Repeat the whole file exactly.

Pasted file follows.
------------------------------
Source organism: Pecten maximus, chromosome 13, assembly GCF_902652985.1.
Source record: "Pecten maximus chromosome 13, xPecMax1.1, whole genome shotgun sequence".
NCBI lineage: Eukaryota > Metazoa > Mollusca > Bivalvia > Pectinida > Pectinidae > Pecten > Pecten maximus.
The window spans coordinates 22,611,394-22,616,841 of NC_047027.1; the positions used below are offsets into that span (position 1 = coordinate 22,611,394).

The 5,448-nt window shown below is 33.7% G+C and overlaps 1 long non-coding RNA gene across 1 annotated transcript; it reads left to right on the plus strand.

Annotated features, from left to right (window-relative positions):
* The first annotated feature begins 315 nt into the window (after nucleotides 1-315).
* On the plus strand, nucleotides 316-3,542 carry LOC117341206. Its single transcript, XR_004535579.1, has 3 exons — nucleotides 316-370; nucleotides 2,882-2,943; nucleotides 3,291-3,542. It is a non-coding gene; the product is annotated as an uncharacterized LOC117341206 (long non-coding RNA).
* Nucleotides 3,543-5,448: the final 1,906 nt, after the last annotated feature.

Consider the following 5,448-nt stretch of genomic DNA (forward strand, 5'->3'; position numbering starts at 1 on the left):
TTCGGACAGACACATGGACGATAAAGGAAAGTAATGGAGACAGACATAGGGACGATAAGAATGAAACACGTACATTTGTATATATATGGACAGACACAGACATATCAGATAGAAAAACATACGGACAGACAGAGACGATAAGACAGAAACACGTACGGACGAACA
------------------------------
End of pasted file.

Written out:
Source organism: Pecten maximus, chromosome 13, assembly GCF_902652985.1.
Source record: "Pecten maximus chromosome 13, xPecMax1.1, whole genome shotgun sequence".
NCBI lineage: Eukaryota > Metazoa > Mollusca > Bivalvia > Pectinida > Pectinidae > Pecten > Pecten maximus.
The window spans coordinates 22,611,394-22,616,841 of NC_047027.1; the positions used below are offsets into that span (position 1 = coordinate 22,611,394).

The 5,448-nt window shown below is 33.7% G+C and overlaps 1 long non-coding RNA gene across 1 annotated transcript; it reads left to right on the plus strand.

Annotated features, from left to right (window-relative positions):
* The first annotated feature begins 315 nt into the window (after nucleotides 1-315).
* On the plus strand, nucleotides 316-3,542 carry LOC117341206. Its single transcript, XR_004535579.1, has 3 exons — nucleotides 316-370; nucleotides 2,882-2,943; nucleotides 3,291-3,542. It is a non-coding gene; the product is annotated as an uncharacterized LOC117341206 (long non-coding RNA).
* Nucleotides 3,543-5,448: the final 1,906 nt, after the last annotated feature.

Consider the following 5,448-nt stretch of genomic DNA (forward strand, 5'->3'; position numbering starts at 1 on the left):
TTCGGACAGACACATGGACGATAAAGGAAAGTAATGGAGACAGACATAGGGACGATAAGAATGAAACACGTACATTTGTATATATATGGACAGACACAGACATATCAGATAGAAAAACATACGGACAGACAGAGACGATAAGACAGAAACACGTACGGACGAACA